Obama said he agreed with Romney that energy production needs a boost in the U.S., “but I also believe that we’ve got to look at the energy sources of the future, like wind and solar and biofuels, and make those investments.”
Obama did not say how he wanted to boost oil production or lower gas prices, but did say that oil companies, which pay some of the highest tax rates in the U.S. corporate world, should pay even more.
“Does anybody think that ExxonMobil needs some extra money, when they’re making money every time you go to the pump?” Obama asked.
Romney pointed out that in Obama’s four-year term, gas prices have doubled and electricity prices have increased.
“Middle income families are being crushed,” Romney said.
“Energy is critical. The president pointed out correctly that production of oil and gas are up … but not due to his policies, in spite of his policies,” Romney said.
Increased production is occurring on private property, but not on public lands that provide revenue to the Treasury. Obama has cut the number of permits to drill on public land in half — Romney said that if he is elected, he would double the number.
“And, by the way, I like coal,” Romney said. “I’m going to make sure we can continue to burn clean coal. People in the coal industry feel like it’s getting crushed by your policies. I want to get America and North America energy independent so we can create those jobs.”
Defense & National Security
Despite early speculation that the first presidential debate would veer into discussion of recent events in Libya and the Middle East, both candidates seemed content to keep to the set domestic policy topics Wednesday night.
But Romney, perhaps eager not to repeat his convention mistake of failing to mention the troops, was the only candidate to specifically discuss his support of the military, bringing up sequestration cuts to defense on two occasions.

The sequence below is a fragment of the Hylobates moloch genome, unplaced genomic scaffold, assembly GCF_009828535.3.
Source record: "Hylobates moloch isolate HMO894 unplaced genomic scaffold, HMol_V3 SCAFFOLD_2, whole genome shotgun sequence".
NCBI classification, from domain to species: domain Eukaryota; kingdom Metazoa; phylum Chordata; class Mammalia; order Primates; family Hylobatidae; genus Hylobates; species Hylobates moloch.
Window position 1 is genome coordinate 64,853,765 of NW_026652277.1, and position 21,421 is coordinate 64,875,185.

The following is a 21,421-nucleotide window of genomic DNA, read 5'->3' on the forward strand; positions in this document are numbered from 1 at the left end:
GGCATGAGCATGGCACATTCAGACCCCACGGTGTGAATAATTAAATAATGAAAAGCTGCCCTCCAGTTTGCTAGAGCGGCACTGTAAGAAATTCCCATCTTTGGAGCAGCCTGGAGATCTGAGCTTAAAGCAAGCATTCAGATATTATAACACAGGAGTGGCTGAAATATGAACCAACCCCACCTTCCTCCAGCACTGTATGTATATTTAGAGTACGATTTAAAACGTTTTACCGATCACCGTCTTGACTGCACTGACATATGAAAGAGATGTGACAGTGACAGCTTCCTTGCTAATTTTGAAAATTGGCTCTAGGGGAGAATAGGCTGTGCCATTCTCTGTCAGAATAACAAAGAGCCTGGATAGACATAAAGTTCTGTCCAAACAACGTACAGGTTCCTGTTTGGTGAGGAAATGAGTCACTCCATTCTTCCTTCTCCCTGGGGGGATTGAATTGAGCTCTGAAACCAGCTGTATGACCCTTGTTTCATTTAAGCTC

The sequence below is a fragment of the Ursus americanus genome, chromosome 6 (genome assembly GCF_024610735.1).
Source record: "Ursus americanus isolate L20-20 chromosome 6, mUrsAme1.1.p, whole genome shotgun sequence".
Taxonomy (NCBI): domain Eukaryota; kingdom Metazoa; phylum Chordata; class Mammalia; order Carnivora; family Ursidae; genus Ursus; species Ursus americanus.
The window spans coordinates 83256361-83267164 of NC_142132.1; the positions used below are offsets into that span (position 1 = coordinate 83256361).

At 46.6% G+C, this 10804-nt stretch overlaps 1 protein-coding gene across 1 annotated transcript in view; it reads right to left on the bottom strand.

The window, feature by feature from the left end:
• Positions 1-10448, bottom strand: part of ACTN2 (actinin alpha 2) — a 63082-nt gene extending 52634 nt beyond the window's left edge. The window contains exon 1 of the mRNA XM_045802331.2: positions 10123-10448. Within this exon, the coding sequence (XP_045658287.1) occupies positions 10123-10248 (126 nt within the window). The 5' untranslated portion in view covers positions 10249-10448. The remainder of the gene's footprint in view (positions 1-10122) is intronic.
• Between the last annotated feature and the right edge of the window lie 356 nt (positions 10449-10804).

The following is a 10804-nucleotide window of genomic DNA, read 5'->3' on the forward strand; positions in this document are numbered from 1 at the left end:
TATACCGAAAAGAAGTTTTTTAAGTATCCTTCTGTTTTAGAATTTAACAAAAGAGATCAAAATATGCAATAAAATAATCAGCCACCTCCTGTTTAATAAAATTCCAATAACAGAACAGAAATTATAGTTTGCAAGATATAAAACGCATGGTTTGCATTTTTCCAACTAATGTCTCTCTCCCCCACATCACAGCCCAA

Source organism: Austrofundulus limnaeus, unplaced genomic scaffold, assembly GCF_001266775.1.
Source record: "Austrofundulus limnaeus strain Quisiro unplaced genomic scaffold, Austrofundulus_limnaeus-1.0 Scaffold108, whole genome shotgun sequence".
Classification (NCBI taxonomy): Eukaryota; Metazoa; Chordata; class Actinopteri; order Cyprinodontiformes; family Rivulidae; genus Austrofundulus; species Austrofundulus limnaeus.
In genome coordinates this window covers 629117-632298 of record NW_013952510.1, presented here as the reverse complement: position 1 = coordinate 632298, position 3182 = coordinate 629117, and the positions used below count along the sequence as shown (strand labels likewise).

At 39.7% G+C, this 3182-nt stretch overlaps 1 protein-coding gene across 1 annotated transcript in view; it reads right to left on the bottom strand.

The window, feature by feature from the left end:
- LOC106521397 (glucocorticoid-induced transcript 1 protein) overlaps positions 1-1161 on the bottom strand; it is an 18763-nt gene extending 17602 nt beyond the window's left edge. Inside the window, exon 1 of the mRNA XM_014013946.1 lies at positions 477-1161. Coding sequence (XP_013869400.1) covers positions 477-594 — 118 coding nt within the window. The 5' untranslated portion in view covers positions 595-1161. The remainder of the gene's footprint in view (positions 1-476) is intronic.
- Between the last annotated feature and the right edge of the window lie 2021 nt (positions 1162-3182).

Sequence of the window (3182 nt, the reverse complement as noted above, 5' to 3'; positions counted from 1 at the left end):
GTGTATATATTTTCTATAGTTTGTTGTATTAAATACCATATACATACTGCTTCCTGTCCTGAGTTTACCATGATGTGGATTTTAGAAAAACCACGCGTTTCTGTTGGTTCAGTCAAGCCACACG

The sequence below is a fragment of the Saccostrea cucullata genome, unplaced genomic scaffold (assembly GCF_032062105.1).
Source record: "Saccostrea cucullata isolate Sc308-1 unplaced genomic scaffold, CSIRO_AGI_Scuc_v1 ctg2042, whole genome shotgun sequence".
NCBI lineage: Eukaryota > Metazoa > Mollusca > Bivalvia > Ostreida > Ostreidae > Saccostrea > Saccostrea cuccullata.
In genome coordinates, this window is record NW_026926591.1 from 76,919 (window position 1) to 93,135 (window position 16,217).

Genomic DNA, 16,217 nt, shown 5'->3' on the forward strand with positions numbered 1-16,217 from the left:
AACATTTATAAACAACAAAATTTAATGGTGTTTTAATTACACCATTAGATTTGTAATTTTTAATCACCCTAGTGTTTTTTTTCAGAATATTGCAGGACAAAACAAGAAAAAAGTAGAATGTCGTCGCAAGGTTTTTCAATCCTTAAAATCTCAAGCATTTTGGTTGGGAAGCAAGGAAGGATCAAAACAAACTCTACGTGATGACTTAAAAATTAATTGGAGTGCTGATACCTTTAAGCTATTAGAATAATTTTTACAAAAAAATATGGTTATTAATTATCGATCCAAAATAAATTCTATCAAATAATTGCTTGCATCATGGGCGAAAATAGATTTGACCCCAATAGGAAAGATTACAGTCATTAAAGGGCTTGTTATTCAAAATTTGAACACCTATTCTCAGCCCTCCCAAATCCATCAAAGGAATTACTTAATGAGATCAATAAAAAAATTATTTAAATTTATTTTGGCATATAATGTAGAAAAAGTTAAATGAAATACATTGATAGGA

“I do not believe in cutting our military. I believe in protecting the strength of our military,” Romney said as he discussed the role of government, calling U.S. forces “second to none.”
Near the end of the debate, Romney reiterated the roughly $1 trillion in cuts to defense that are slated to come on Obama’s watch, vowing to fight them if he was elected.
Obama tried to make up ground as the candidates’ face-off came to a close, reminding the audience that his presidency saw the death of Osama bin Laden and repeating his claim, disputed in some sectors, that the terrorist group al Qaeda has been significantly weakened.
But Obama never countered Romney’s assertion that he wouldn’t stop sequestration cuts, even though defense leaders and lawmakers on both sides of the aisle have deplored them.
And, as the universal rules of debate make clear, silence is tantamount to concession. Romney won the point.
There’s a severe contradiction in the philosophy Obama sought to express Wednesday night, which has ramifications for every part of the American business sector: the president felt it necessary to offer ritual praise for “free enterprise,” but in every practical application, he describes it as dangerous and untrustworthy. He saluted “opportunity” rhetorically, but his policies are based on the idea that only government can detect and manage opportunity. He likes to use the word “choice,” but accuses Romney of throwing Medicare beneficiaries to the wolves by offering them choices.
Obama can use the language of liberty for the odd rhetorical flourish, but Mitt Romney demonstrated that he understands what it means. Romney’s was a coherent vision of American energy and innovation unleashed against every national challenge, from job creation to education. Obama thinks an awful lot of things are just too important for free people to handle through voluntary cooperation … and he doesn’t like being reminded of Big Government’s awful track record at handling them. As Romney mused, it’s hard to think of an example of anything that has actually been made more efficient, and less expensive, through government control.
One of Obama’s big problems is that he was defending theories, while Romney was talking about principles … and Obama’s dismal record disproves his theories. Romney’s discussion of what could have been bought with the billions wasted on Solyndra and other green energy boondoggles — 50 years of the oil tax credits Obama complained about, or 2 million teachers — was devastating. Obama’s attempt to boast about increased oil and gas production was short-circuited when Romney pointed out that all of that development is happening in spite of Obama’s policies, on private land where Obama can’t shut it down. No one watching that debate could have the slightest doubt which candidate was serious about a high-energy, independent future … in every sense of both words.